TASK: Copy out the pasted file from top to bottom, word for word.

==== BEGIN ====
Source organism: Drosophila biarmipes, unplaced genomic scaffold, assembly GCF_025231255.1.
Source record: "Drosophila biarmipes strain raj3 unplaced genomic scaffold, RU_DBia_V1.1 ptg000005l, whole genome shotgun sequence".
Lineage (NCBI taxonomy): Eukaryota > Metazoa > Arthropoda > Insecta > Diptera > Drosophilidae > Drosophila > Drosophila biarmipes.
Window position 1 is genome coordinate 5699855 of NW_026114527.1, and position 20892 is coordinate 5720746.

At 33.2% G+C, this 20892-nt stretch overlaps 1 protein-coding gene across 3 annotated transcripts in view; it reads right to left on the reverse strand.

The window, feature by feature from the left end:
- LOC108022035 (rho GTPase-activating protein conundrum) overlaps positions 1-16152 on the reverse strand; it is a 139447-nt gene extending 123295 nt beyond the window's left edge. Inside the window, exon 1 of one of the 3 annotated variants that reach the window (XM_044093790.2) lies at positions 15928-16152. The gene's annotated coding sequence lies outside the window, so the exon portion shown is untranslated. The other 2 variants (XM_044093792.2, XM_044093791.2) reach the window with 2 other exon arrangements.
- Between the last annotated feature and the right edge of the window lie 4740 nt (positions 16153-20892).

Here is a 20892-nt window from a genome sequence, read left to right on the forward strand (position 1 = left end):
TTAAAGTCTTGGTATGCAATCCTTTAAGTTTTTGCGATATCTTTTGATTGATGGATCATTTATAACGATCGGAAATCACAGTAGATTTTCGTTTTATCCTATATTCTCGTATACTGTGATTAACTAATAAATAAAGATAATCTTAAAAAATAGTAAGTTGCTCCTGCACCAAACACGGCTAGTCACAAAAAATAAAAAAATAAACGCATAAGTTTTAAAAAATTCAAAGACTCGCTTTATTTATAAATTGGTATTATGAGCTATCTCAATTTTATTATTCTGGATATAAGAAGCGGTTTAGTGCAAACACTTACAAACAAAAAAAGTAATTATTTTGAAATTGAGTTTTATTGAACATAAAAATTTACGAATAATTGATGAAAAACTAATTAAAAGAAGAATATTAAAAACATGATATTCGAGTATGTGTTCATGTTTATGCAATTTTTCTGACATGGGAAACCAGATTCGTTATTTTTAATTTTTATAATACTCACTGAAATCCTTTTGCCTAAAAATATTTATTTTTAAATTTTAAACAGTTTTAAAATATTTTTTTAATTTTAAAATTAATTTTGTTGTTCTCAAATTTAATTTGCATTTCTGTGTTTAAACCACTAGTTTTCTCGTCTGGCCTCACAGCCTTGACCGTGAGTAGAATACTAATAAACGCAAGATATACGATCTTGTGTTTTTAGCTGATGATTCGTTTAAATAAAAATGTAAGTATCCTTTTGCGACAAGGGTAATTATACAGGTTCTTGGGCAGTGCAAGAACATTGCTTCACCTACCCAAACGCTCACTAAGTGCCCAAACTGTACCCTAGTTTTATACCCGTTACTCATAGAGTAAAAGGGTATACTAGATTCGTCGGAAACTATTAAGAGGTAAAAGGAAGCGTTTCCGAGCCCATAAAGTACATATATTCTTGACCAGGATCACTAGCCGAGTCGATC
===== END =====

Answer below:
Source organism: Drosophila biarmipes, unplaced genomic scaffold, assembly GCF_025231255.1.
Source record: "Drosophila biarmipes strain raj3 unplaced genomic scaffold, RU_DBia_V1.1 ptg000005l, whole genome shotgun sequence".
Lineage (NCBI taxonomy): Eukaryota > Metazoa > Arthropoda > Insecta > Diptera > Drosophilidae > Drosophila > Drosophila biarmipes.
Window position 1 is genome coordinate 5699855 of NW_026114527.1, and position 20892 is coordinate 5720746.

At 33.2% G+C, this 20892-nt stretch overlaps 1 protein-coding gene across 3 annotated transcripts in view; it reads right to left on the reverse strand.

The window, feature by feature from the left end:
- LOC108022035 (rho GTPase-activating protein conundrum) overlaps positions 1-16152 on the reverse strand; it is a 139447-nt gene extending 123295 nt beyond the window's left edge. Inside the window, exon 1 of one of the 3 annotated variants that reach the window (XM_044093790.2) lies at positions 15928-16152. The gene's annotated coding sequence lies outside the window, so the exon portion shown is untranslated. The other 2 variants (XM_044093792.2, XM_044093791.2) reach the window with 2 other exon arrangements.
- Between the last annotated feature and the right edge of the window lie 4740 nt (positions 16153-20892).

Here is a 20892-nt window from a genome sequence, read left to right on the forward strand (position 1 = left end):
TTAAAGTCTTGGTATGCAATCCTTTAAGTTTTTGCGATATCTTTTGATTGATGGATCATTTATAACGATCGGAAATCACAGTAGATTTTCGTTTTATCCTATATTCTCGTATACTGTGATTAACTAATAAATAAAGATAATCTTAAAAAATAGTAAGTTGCTCCTGCACCAAACACGGCTAGTCACAAAAAATAAAAAAATAAACGCATAAGTTTTAAAAAATTCAAAGACTCGCTTTATTTATAAATTGGTATTATGAGCTATCTCAATTTTATTATTCTGGATATAAGAAGCGGTTTAGTGCAAACACTTACAAACAAAAAAAGTAATTATTTTGAAATTGAGTTTTATTGAACATAAAAATTTACGAATAATTGATGAAAAACTAATTAAAAGAAGAATATTAAAAACATGATATTCGAGTATGTGTTCATGTTTATGCAATTTTTCTGACATGGGAAACCAGATTCGTTATTTTTAATTTTTATAATACTCACTGAAATCCTTTTGCCTAAAAATATTTATTTTTAAATTTTAAACAGTTTTAAAATATTTTTTTAATTTTAAAATTAATTTTGTTGTTCTCAAATTTAATTTGCATTTCTGTGTTTAAACCACTAGTTTTCTCGTCTGGCCTCACAGCCTTGACCGTGAGTAGAATACTAATAAACGCAAGATATACGATCTTGTGTTTTTAGCTGATGATTCGTTTAAATAAAAATGTAAGTATCCTTTTGCGACAAGGGTAATTATACAGGTTCTTGGGCAGTGCAAGAACATTGCTTCACCTACCCAAACGCTCACTAAGTGCCCAAACTGTACCCTAGTTTTATACCCGTTACTCATAGAGTAAAAGGGTATACTAGATTCGTCGGAAACTATTAAGAGGTAAAAGGAAGCGTTTCCGAGCCCATAAAGTACATATATTCTTGACCAGGATCACTAGCCGAGTCGATC